On September 16, 2011, President Obama signed into law the Leahy-Smith America Invents Act (“AIA”), the most substantial change to patent law in the United States since the Patent Act of 1952. Over the eighteen months following enactment, a number of alterations to the process that the U.S. Patent and Trademark Office (“PTO”) uses to evaluate patent applications will take place. The single most significant effect of the AIA is the transition from a First to Invent (“FTI”) patent system to a First to File (“FTF”) patent system. Many commentators have noted the challenges that the FTF system poses to small businesses and entrepreneurs. Indeed, small applicants, often operating on a limited budget and lacking the funds to fully pursue novel ideas, are at a significant disadvantage under FTF when compared with larger entities. However, the AIA is now the law of the land, and it behooves small applicants to implement the best possible methods to mitigate the disadvantages that FTF presents. To that end, it is likely that small applicants will come to rely increasingly on provisional applications to protect their intellectual property.
A FTF system is, practically speaking, a race to the patent office. Under a FTF system, large, well funded entities like corporations and universities enjoy a marked advantage over small businesses, start-ups, and the archetypical lone inventor, compared to a FTI system. Consider the following hypothetical: A is a lone inventor, working out of her garage. B is an inventor employed by a major corporation. On January 3, A creates a patentable invention. On January 13, B independently creates that same invention. A needs four weeks to write her application and secure financing to pay the patent application fees. B’s employer enlists the aid of an expert patent law firm to help with the application, and can immediately pay the application fees, allowing B’s application to be submitted two weeks after B’s discovery. B’s company submits the application on January 27, while A’s application is not submitted until January 31. Under a FTI patent system, A would receive a patent for the invention. Under a FTF system, B’s company would be awarded the patent.
Apart from any considerations of justice and fairness, a major problem with the FTF system is that it may dis-incentivize innovation. A primary purpose of granting patents, and the purpose described in the U.S. Constitution, is to encourage the free exchange of ideas by granting temporary exclusive rights to profit from those ideas. When a patent is published, others can engage in further development of the core ideas into new patentable technologies. By temporarily protecting the profit expectations of inventors, patent laws discourage keeping innovations and technologies secret. An FTI system supports this public policy goal by allowing inventors to discuss and publish their inventions prior to applying for a patent without sacrificing their intellectual property rights. A FTF system may reduce the level of protection available to inventors, discouraging them from freely discussing ideas in progress.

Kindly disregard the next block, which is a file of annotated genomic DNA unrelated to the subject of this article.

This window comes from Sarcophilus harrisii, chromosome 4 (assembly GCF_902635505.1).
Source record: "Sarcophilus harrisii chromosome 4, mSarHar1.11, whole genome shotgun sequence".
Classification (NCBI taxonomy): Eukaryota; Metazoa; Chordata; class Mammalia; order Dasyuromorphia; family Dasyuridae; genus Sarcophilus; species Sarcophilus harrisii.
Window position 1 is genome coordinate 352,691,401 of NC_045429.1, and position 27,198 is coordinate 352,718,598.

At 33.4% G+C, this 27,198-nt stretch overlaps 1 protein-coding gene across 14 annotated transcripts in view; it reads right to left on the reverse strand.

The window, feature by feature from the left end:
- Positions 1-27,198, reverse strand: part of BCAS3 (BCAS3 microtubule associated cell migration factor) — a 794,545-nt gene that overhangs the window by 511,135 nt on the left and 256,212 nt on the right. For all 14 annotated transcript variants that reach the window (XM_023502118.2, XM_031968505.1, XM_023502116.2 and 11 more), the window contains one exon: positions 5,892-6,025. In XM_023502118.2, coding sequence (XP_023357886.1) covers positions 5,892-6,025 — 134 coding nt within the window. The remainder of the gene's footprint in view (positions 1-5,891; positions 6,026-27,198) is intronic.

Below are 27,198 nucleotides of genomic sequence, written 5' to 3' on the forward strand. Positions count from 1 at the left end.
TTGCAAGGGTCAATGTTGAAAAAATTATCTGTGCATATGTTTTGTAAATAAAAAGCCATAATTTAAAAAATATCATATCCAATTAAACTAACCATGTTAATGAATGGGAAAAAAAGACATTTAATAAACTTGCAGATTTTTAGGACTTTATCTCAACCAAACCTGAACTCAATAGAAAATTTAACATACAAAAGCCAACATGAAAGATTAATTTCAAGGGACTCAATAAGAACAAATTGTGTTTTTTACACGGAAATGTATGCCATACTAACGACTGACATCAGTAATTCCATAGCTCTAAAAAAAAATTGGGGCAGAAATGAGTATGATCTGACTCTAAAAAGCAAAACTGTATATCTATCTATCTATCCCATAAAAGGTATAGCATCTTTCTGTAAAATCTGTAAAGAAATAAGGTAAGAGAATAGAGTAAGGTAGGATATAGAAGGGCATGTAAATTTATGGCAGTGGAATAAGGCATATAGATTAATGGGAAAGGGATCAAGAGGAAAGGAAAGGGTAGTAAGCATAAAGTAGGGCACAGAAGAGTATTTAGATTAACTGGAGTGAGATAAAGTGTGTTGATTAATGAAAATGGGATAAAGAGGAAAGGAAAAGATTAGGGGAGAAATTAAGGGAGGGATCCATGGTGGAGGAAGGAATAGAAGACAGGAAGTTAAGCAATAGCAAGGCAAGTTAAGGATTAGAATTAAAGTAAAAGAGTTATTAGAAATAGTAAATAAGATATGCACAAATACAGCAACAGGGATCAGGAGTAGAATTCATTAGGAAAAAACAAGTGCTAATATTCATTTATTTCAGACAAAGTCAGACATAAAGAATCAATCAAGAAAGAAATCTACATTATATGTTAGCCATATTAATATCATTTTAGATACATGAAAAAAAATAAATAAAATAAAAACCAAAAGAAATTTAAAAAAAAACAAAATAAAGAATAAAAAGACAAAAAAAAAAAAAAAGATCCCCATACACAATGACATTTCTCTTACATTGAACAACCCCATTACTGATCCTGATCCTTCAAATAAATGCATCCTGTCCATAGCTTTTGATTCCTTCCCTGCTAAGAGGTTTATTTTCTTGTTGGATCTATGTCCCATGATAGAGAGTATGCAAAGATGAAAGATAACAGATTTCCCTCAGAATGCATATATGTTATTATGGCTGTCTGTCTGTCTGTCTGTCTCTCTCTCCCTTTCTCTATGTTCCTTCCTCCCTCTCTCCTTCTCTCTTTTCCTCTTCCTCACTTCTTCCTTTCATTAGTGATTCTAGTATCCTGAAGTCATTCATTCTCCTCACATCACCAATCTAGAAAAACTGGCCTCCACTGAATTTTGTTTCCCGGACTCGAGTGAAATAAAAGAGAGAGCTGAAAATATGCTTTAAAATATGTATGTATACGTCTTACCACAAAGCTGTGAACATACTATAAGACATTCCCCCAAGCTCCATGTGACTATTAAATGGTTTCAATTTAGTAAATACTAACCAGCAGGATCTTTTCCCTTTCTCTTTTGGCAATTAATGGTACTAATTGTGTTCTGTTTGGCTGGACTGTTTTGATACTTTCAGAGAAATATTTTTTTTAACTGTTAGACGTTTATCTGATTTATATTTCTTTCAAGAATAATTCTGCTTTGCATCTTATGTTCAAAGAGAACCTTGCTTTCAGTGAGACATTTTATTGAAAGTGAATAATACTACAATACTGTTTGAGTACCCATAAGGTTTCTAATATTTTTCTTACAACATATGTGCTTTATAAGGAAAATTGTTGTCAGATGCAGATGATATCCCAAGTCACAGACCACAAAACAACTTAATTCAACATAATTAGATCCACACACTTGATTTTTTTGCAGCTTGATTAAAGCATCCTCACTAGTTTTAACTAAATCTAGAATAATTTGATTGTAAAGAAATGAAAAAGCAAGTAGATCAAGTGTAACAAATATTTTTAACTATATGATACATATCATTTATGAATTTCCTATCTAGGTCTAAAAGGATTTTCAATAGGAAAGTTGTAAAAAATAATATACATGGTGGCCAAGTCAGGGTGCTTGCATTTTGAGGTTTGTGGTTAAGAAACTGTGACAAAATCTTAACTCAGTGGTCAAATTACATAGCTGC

Some provisions in the AIA indicate an awareness of the challenges faced by small businesses under the new legislation. To supplement the pre-existing “small entity” class, who receive a 50% reduction on patent application fees, the AIA creates a “micro-entity” designation who pay only 25% of the standard application fees. Micro-entity status is limited to solo inventors who have filed fewer than four previous patent applications and have an annual gross income of less than three times the median household income as determined by the Bureau of the Census. Institutions of Higher Education are also considered micro-entities. Further provision is made in the AIA for a report on the impact on small businesses of the changes to patent law. The report will be due to Congress on September 16, 2012. These provisions constitute at least a token acknowledgement of the need for providing additional support and consideration for small businesses affected by the AIA.
What is a small business or an individual inventor to do under the AIA? One option to mitigate the negative impact of FTF is increased use of provisional patent applications. Provisional applications allow a filer to establish a claim of priority for an invention without filing a full and exhaustive patent application. A provisional application is good for one year from the filing date, and any complete application for the same invention filed by the same inventor during that one year period will be treated, for the purposes of priority, as if it was filed at the time of the provisional application. In essence, a provisional application allows an inventor to hold his place in the priority line. Since a provisional application can be completed with less precision and has fewer components than a full application, it can be submitted more quickly and with greater ease. Provisional applications are not reviewed by the PTO, and do not require a claim, an inventor oath, or an inventor declaration. Provisional applications can also be used to establish an extra year of patent protection in addition to the standard twenty year term.